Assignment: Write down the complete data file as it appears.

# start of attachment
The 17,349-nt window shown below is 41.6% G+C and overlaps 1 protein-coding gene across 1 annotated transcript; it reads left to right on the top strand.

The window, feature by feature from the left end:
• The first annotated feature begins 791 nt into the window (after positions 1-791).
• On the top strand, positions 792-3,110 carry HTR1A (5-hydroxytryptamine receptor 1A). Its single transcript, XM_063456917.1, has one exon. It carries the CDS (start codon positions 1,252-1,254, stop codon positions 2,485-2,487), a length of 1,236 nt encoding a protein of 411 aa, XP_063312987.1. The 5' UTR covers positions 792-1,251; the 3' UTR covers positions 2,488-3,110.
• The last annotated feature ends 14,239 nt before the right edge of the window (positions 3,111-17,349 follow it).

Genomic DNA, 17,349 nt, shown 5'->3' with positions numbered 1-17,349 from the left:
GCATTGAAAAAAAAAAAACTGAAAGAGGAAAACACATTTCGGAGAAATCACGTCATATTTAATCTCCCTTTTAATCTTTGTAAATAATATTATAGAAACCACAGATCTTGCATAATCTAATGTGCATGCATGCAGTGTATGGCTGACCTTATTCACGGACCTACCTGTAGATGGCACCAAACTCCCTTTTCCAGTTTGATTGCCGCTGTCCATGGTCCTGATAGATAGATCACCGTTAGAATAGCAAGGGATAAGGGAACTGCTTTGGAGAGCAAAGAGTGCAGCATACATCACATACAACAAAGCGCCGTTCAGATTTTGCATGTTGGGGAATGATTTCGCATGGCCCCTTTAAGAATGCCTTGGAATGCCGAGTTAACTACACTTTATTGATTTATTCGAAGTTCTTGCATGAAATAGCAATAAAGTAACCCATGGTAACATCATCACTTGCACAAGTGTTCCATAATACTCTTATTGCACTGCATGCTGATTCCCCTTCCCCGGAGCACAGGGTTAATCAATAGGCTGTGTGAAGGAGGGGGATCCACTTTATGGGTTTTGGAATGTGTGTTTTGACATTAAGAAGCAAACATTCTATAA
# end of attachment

The 17,349-nt window shown below is 41.6% G+C and overlaps 1 protein-coding gene across 1 annotated transcript; it reads left to right on the top strand.

The window, feature by feature from the left end:
• The first annotated feature begins 791 nt into the window (after positions 1-791).
• On the top strand, positions 792-3,110 carry HTR1A (5-hydroxytryptamine receptor 1A). Its single transcript, XM_063456917.1, has one exon. It carries the CDS (start codon positions 1,252-1,254, stop codon positions 2,485-2,487), a length of 1,236 nt encoding a protein of 411 aa, XP_063312987.1. The 5' UTR covers positions 792-1,251; the 3' UTR covers positions 2,488-3,110.
• The last annotated feature ends 14,239 nt before the right edge of the window (positions 3,111-17,349 follow it).

Genomic DNA, 17,349 nt, shown 5'->3' with positions numbered 1-17,349 from the left:
GCATTGAAAAAAAAAAAACTGAAAGAGGAAAACACATTTCGGAGAAATCACGTCATATTTAATCTCCCTTTTAATCTTTGTAAATAATATTATAGAAACCACAGATCTTGCATAATCTAATGTGCATGCATGCAGTGTATGGCTGACCTTATTCACGGACCTACCTGTAGATGGCACCAAACTCCCTTTTCCAGTTTGATTGCCGCTGTCCATGGTCCTGATAGATAGATCACCGTTAGAATAGCAAGGGATAAGGGAACTGCTTTGGAGAGCAAAGAGTGCAGCATACATCACATACAACAAAGCGCCGTTCAGATTTTGCATGTTGGGGAATGATTTCGCATGGCCCCTTTAAGAATGCCTTGGAATGCCGAGTTAACTACACTTTATTGATTTATTCGAAGTTCTTGCATGAAATAGCAATAAAGTAACCCATGGTAACATCATCACTTGCACAAGTGTTCCATAATACTCTTATTGCACTGCATGCTGATTCCCCTTCCCCGGAGCACAGGGTTAATCAATAGGCTGTGTGAAGGAGGGGGATCCACTTTATGGGTTTTGGAATGTGTGTTTTGACATTAAGAAGCAAACATTCTATAA